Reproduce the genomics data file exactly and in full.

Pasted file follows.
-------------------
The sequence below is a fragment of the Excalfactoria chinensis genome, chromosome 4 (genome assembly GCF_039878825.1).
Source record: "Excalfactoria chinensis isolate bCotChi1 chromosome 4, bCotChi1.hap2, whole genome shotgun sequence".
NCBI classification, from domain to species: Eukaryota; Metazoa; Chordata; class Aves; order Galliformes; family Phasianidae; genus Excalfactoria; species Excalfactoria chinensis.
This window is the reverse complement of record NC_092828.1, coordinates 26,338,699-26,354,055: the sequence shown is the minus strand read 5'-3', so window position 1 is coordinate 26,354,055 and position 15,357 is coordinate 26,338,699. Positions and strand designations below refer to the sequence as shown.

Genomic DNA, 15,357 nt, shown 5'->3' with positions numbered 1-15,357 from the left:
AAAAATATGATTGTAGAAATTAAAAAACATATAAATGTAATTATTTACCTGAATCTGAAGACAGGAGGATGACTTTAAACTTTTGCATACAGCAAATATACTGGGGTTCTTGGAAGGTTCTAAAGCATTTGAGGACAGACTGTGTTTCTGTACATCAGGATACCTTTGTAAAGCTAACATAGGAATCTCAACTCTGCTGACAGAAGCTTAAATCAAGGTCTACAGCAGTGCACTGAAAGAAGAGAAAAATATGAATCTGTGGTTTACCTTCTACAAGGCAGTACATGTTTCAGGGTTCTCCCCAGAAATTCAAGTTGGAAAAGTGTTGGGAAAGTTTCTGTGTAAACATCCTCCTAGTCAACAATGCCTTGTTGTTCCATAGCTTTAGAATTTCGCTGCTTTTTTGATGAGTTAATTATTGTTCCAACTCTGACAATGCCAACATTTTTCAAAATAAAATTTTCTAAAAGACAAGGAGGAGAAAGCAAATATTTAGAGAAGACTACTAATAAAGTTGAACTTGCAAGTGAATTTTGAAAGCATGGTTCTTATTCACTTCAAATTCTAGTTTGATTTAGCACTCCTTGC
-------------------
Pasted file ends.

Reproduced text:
The sequence below is a fragment of the Excalfactoria chinensis genome, chromosome 4 (genome assembly GCF_039878825.1).
Source record: "Excalfactoria chinensis isolate bCotChi1 chromosome 4, bCotChi1.hap2, whole genome shotgun sequence".
NCBI classification, from domain to species: Eukaryota; Metazoa; Chordata; class Aves; order Galliformes; family Phasianidae; genus Excalfactoria; species Excalfactoria chinensis.
This window is the reverse complement of record NC_092828.1, coordinates 26,338,699-26,354,055: the sequence shown is the minus strand read 5'-3', so window position 1 is coordinate 26,354,055 and position 15,357 is coordinate 26,338,699. Positions and strand designations below refer to the sequence as shown.

Genomic DNA, 15,357 nt, shown 5'->3' with positions numbered 1-15,357 from the left:
AAAAATATGATTGTAGAAATTAAAAAACATATAAATGTAATTATTTACCTGAATCTGAAGACAGGAGGATGACTTTAAACTTTTGCATACAGCAAATATACTGGGGTTCTTGGAAGGTTCTAAAGCATTTGAGGACAGACTGTGTTTCTGTACATCAGGATACCTTTGTAAAGCTAACATAGGAATCTCAACTCTGCTGACAGAAGCTTAAATCAAGGTCTACAGCAGTGCACTGAAAGAAGAGAAAAATATGAATCTGTGGTTTACCTTCTACAAGGCAGTACATGTTTCAGGGTTCTCCCCAGAAATTCAAGTTGGAAAAGTGTTGGGAAAGTTTCTGTGTAAACATCCTCCTAGTCAACAATGCCTTGTTGTTCCATAGCTTTAGAATTTCGCTGCTTTTTTGATGAGTTAATTATTGTTCCAACTCTGACAATGCCAACATTTTTCAAAATAAAATTTTCTAAAAGACAAGGAGGAGAAAGCAAATATTTAGAGAAGACTACTAATAAAGTTGAACTTGCAAGTGAATTTTGAAAGCATGGTTCTTATTCACTTCAAATTCTAGTTTGATTTAGCACTCCTTGC